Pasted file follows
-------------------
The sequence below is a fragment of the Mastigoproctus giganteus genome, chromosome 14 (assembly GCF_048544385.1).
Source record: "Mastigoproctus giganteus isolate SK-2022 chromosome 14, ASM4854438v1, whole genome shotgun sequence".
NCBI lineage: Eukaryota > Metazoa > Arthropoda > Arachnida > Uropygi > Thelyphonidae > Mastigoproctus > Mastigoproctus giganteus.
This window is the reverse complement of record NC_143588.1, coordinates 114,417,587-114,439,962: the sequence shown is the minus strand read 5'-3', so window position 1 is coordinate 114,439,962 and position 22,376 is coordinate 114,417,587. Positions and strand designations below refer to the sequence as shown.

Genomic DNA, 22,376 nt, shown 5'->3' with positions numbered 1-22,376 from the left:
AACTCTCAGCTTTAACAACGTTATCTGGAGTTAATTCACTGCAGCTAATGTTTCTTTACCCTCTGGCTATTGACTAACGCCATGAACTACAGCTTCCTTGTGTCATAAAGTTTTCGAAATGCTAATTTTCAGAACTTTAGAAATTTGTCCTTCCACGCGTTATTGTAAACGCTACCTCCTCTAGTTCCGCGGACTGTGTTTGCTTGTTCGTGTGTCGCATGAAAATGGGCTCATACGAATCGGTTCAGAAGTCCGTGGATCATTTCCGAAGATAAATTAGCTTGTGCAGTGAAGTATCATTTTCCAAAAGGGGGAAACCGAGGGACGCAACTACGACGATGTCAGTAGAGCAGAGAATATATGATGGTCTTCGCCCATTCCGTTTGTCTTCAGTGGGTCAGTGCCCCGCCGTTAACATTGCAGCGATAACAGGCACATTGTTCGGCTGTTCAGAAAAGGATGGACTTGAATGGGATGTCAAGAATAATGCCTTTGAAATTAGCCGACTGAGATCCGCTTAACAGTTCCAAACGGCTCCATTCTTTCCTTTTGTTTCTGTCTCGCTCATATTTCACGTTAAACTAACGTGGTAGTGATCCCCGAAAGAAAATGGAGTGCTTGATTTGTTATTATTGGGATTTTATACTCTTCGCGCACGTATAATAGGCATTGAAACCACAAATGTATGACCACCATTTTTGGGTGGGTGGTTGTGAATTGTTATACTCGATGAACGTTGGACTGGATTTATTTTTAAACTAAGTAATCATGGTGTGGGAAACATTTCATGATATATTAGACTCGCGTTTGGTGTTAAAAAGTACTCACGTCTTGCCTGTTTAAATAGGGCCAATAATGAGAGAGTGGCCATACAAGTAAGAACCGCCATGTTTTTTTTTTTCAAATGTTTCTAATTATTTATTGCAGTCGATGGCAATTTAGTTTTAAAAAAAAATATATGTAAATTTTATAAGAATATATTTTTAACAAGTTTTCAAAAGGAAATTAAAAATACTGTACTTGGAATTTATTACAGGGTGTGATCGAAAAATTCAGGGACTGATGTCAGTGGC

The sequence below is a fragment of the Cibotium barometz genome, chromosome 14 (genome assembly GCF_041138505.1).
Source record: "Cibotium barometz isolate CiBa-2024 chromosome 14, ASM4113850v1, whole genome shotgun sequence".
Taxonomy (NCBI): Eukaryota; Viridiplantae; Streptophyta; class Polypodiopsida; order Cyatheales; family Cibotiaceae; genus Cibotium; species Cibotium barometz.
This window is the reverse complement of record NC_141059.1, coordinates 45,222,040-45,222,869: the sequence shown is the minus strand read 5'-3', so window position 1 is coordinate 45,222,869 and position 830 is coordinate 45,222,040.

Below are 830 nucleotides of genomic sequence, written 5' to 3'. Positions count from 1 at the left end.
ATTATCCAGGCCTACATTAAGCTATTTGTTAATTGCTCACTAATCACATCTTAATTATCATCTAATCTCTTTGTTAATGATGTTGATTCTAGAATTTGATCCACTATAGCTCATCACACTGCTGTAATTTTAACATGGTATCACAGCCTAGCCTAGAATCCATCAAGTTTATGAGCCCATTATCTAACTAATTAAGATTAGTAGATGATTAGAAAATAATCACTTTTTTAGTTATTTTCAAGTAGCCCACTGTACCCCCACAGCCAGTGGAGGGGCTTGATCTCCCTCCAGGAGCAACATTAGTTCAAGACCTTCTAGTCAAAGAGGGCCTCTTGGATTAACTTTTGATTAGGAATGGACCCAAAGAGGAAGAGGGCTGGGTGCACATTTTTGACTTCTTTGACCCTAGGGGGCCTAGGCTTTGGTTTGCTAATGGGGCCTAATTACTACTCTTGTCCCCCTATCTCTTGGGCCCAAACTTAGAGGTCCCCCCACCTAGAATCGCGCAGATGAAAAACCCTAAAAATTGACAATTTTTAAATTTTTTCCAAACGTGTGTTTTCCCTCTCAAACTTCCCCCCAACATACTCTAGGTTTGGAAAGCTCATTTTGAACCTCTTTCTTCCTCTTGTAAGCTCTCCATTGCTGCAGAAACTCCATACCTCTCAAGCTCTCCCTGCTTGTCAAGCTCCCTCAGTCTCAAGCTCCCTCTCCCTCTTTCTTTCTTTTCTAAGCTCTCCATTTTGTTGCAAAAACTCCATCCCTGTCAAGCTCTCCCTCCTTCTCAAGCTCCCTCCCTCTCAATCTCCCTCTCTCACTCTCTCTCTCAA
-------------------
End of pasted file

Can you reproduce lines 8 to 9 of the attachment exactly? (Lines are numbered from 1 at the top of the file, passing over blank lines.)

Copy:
Source record: "Cibotium barometz isolate CiBa-2024 chromosome 14, ASM4113850v1, whole genome shotgun sequence".
Taxonomy (NCBI): Eukaryota; Viridiplantae; Streptophyta; class Polypodiopsida; order Cyatheales; family Cibotiaceae; genus Cibotium; species Cibotium barometz.